How wildfire smoke can be dangerous to your health

SPOKANE, Wash. — Wildfire season is upon us and when a fire breaks out, the smoke it creates can be just as dangerous.

When it clouds the air and gets inside your home, it can seriously impact your health.

Summer and fall air quality in Spokane can often be impacted by regional wildfires.

This results in air pollution that is unhealthy for everyone.

During times of poor air quality, Spokane Regional Health District (SRHD) and Spokane Regional Clean Air Agency (Spokane Clean Air) urge residents to understand the health risks associated with wildfire smoke and take precautions to protect their health.

Wildfire smoke is a mix of gases and fine particles (called PM2.5) from burning vegetation, building materials and other materials.

It can make anyone sick, even someone who is healthy, if there is enough smoke in the air.

While inhaling smoke isn’t good for anyone, some people are especially sensitive and more likely to experience health problems related to wildfire smoke.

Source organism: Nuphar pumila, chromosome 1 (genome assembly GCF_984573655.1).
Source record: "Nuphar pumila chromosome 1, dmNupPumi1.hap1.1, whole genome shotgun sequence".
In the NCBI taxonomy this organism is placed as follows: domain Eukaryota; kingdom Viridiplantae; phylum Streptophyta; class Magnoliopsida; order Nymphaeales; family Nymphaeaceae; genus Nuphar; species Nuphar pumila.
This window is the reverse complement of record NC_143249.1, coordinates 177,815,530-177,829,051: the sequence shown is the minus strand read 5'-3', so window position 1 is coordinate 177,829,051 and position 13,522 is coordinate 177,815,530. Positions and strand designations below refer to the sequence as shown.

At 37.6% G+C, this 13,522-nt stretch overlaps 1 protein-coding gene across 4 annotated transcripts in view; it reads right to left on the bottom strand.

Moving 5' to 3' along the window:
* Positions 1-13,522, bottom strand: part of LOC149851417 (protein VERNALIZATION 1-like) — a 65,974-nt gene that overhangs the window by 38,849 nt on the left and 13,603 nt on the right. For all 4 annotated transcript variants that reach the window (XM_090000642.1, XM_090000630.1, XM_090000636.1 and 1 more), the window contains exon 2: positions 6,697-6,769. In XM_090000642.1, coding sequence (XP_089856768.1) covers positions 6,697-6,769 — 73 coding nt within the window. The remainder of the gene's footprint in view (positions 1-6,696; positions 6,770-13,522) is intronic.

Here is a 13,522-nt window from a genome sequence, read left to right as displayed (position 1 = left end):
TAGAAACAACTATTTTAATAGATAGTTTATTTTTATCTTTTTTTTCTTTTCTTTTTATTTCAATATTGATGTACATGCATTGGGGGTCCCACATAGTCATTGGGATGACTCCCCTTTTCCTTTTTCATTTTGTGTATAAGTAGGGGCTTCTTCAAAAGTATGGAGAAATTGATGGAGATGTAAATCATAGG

These are the symptoms of smoke inhalation:

  • Coughing
  • Trouble breathing
  • Stinging eyes
  • Scratchy throat
  • Runny nose
  • Irritated sinuses
  • Wheezing, shortness of breath
  • Chest pain
  • Headaches
  • Asthma attack
  • Tiredness
  • Fast heartbeat

There are also specific groups of people who are more susceptible to serious health problems from smoke:

  • Older adults over age 65
  • Infants and children under 18
  • Pregnant women
  • People who smoke
  • People with existing heart, respiratory conditions

More information on the health impacts of wildfire smoke can be found here.

During Smoke Ready Week, Spokane Clean Air is helping the public learn how to keep everyone safe this wildfire season.

When there’s smoke in the air, you’ll want to keep your indoor air clean and prevent these health issues.

Create a cleaner-air room in your home with a portable HEPA air cleaner.

They can help reduce particulate levels indoors, as long as they are the right type and size for your home.

Need a low-cost way to clean the air? Try making a box fan filter yourself.

This DIY solution costs under $50.

While it won’t provide the same level of protection as a HEPA air cleaner, it does effectively reduce smoke particles.

If you have an air conditioning unit at home or in your car, switch off the “fresh air intake” when it is smoky outside and use the “recirculate feature” instead. 

More wildfire smoke information can be found on the Spokane Clean Air website.

RELATED: ‘Smoke Ready Week’ prepares community for wildfire season